Responding to a news brief published by Aluminium Insider last month, Aluminium Secondary Manufacturers Association (ASMA) patron Anil Agarwal emailed a three-page response to the site’s editor-in-chief challenging primary aluminium producers’ contentions that a flood of low-cost aluminium from the People’s Republic of China is inflicting harm upon the country’s primary aluminium producers.
Agarwal charged primary producers with exaggerating the magnitude of the problem of overseas imports, noting the several times they have approached the federal government for relief and been dismissed.
The aluminium primary producers, especially the two companies belonging to large private groups are in the habit of regularly approaching the Government for increase in tariff for their selfish intention to earn higher profits giving lame excuses. You would recall that primary producers filed applications for imposition of Safeguard duty in 2016. However, DG safeguard found after thorough investigation of their records that the data of production, employment, imports were all wrong. Obviously, the application was rejected. Thereafter, they tried for MIP, anti dumping, increase in customs tariff but all of them were rejected being false and without any merit.
Agarwal continues by taking issue with the experts’ contention that rising levels of imported aluminium ingot and wire rod are a cause for concern, opining that the import of 17,142 metric tons of ingots and wire rod are not concerning for an aluminium sector with 4 million metric tons per annum of aluminium capacity, half of which is exported.
He then took issue with concerns expressed by some over the import of fake semis.
Also, of late the primary producers are making a noise about rising import of ‘fake semis’ which is nothing but a term invented by them just to gain sympathy as no such item exists in HS codes for international trade. Point is when there is hardly any then imports what are they complaining about?
Per Agarwal, a rise in import duties will not stem the flow of such imports, as domestic producers will raise prices as well. In fact, he argues, the entire point of such duties is to provide cover for domestic producers to increase their own prices, harming downstream stakeholders and ultimately consumers.
He then challenged the notion that an increase in scrap aluminium is undesirable. Opining that an increase of 29 percent over a three-year period that saw consumption rise by 27 percent is not cause for alarm, Agarwal noted that the imported scrap is typically used in automotive and deox applications, as primary aluminium is cost prohibitive.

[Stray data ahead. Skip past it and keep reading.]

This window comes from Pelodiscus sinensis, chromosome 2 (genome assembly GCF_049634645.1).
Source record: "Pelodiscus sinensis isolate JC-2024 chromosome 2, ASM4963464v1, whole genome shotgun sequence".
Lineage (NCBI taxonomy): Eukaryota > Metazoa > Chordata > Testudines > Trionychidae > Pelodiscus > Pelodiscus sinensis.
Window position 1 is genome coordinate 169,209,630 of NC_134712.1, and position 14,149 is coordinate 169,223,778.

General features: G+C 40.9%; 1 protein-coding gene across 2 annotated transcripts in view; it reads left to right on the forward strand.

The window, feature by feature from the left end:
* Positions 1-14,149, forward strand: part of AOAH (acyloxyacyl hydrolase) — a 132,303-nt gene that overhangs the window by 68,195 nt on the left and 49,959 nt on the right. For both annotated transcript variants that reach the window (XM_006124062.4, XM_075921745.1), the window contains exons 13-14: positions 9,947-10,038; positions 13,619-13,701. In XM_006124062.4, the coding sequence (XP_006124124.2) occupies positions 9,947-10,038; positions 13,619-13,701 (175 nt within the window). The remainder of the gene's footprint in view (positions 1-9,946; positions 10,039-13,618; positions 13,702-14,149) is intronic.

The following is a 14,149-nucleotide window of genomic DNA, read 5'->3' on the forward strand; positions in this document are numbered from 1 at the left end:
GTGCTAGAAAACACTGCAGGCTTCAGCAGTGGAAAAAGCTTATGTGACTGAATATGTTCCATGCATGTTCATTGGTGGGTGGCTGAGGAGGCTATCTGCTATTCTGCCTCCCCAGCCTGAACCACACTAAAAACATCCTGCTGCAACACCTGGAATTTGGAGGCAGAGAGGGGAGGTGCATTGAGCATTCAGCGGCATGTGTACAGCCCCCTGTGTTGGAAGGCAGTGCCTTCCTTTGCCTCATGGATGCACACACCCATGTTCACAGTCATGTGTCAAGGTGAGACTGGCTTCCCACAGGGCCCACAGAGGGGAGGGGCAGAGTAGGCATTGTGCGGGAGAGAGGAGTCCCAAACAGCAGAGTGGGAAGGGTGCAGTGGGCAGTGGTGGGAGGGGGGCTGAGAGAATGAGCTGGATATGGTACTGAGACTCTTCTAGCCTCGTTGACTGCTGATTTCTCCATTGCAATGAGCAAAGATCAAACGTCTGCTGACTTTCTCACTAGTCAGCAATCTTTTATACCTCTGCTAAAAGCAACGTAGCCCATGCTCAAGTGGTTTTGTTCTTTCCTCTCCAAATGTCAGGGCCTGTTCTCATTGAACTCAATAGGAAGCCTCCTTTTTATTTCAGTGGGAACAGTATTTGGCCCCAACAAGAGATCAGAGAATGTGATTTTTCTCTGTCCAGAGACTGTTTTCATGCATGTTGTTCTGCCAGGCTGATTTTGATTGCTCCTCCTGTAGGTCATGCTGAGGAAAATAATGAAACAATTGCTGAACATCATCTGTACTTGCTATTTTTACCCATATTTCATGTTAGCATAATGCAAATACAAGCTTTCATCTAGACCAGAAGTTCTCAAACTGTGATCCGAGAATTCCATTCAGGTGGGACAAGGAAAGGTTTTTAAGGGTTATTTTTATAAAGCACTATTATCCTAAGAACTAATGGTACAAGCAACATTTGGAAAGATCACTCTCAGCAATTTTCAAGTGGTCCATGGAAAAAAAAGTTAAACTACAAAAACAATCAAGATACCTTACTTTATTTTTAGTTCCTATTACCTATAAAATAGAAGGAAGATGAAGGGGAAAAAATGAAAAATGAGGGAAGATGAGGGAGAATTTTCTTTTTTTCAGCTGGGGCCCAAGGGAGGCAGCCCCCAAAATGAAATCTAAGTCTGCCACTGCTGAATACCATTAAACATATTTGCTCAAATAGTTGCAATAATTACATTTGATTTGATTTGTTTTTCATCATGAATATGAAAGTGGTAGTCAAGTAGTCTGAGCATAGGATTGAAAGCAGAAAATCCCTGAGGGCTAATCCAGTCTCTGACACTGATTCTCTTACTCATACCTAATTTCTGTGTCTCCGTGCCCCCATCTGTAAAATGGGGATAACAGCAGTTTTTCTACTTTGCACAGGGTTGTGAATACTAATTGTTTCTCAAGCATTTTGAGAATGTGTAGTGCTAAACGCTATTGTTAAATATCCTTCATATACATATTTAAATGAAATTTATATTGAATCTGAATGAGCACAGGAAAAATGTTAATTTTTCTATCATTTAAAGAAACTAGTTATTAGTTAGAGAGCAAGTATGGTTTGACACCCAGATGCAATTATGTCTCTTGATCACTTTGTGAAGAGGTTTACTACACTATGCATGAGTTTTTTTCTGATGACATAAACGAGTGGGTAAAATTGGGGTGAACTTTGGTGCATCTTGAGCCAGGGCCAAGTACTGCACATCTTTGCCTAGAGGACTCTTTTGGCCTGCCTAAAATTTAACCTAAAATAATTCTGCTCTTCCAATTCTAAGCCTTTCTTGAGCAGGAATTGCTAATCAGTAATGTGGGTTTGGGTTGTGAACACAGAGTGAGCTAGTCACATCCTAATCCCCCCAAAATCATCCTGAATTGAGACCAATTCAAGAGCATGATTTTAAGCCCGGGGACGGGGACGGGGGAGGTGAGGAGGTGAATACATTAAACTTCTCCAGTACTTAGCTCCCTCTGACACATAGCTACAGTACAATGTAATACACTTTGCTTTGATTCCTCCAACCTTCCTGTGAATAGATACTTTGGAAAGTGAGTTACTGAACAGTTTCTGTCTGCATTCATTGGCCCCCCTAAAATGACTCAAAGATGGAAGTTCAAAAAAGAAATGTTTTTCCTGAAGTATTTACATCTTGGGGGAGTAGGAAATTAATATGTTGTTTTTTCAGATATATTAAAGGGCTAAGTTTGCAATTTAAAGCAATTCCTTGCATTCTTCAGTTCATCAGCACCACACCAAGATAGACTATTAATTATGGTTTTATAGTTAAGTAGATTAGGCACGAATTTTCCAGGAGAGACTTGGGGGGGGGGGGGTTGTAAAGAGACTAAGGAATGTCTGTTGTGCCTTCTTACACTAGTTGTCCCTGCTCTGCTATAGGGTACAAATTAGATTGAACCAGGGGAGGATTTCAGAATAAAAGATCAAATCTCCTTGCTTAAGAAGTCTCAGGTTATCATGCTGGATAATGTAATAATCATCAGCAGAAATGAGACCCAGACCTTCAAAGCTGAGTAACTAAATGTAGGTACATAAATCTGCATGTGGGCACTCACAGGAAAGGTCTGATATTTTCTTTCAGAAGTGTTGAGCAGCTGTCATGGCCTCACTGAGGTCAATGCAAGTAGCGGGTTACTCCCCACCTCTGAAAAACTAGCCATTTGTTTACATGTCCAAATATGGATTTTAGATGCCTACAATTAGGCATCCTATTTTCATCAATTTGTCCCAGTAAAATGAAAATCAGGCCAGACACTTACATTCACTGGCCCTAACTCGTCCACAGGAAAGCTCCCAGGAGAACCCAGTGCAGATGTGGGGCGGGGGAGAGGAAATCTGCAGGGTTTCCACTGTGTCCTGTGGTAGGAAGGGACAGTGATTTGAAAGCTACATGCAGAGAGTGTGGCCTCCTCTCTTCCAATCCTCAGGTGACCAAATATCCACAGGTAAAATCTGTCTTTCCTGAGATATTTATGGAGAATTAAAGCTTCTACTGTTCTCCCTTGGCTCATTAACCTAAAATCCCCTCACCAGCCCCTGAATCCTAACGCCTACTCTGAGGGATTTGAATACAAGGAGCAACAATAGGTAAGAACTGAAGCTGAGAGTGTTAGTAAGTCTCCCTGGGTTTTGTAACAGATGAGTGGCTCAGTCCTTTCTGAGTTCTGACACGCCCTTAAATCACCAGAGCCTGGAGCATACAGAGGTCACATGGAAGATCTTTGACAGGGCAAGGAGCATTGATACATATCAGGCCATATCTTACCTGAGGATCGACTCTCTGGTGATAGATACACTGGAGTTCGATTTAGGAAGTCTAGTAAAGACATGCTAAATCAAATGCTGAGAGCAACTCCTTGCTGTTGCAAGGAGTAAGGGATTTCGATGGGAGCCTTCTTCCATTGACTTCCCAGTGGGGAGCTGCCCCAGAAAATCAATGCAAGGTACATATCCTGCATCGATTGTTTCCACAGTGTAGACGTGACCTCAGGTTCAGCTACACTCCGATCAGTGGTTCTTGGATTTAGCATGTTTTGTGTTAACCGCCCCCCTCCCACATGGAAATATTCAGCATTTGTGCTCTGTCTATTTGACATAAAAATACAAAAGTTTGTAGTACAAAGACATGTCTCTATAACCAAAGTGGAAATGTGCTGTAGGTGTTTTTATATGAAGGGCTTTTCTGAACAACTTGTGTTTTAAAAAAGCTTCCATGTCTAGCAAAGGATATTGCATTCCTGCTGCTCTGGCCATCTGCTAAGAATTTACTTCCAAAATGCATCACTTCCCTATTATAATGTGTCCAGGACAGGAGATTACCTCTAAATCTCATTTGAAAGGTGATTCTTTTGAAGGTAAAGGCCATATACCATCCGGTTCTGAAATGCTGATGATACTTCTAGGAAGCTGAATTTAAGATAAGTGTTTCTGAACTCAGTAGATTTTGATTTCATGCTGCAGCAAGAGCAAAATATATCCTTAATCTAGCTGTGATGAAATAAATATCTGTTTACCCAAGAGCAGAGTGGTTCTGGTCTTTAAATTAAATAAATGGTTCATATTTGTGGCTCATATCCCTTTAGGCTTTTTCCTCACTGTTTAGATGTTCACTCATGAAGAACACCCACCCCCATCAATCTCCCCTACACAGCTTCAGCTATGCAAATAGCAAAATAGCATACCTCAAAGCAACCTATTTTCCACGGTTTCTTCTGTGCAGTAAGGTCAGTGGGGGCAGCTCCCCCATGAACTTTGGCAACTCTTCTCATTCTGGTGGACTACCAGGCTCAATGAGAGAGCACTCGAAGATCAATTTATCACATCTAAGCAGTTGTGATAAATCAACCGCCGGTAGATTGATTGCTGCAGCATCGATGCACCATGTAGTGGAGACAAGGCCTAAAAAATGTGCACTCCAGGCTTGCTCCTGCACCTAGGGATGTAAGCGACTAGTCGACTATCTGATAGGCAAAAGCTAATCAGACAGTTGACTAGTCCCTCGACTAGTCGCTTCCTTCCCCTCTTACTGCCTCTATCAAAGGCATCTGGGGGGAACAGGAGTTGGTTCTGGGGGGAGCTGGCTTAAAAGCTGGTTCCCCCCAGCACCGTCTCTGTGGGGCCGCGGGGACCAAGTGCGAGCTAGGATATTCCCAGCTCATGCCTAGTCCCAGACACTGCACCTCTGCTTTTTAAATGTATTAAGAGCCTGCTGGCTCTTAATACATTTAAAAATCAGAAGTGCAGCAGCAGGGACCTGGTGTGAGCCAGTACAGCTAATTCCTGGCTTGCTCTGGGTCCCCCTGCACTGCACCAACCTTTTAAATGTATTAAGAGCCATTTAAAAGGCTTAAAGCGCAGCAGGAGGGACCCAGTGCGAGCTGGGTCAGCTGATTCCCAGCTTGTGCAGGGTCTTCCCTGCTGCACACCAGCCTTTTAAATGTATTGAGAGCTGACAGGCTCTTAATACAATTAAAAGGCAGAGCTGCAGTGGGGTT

Agarwal went on to say that the ever-worsening trade war between the United States and the People’s Republic of China is a “blessing in disguise” for primary producers. India’s primary producers together have witnessed a 21-percent increase in exports in the April through September period, he notes, jumping from 638 thousand metric tons last year to 772 thousand metric tons this year.
The biggest casualty from the U.S.-China trade war is the downstream sector, he says. As American markets are now closed to Chinese downstream firms, India has witnessed a severe rise in such imports, spurred on in no small part to a 3-percent rise in export incentives offered by Beijing, totaling 16 percent as of early this year.
Agarwal closed by reasserting his concern for India’s downstream sector, which is echoed by ASMA. Opining that a healthy downstream sector is vital for the continued health of primary aluminium producers, he requested that facts and figures outlining the ongoing struggles of downstream stakeholders be given consideration similar to that afforded primary aluminium manufacturers.
Correction: A previous edition of this story identified Anil Agarwal of ASMA as the chairman of Vedanta. Though the chairman of Vedanta is named Anil Agarwal, he is not the same person as the patron of ASMA.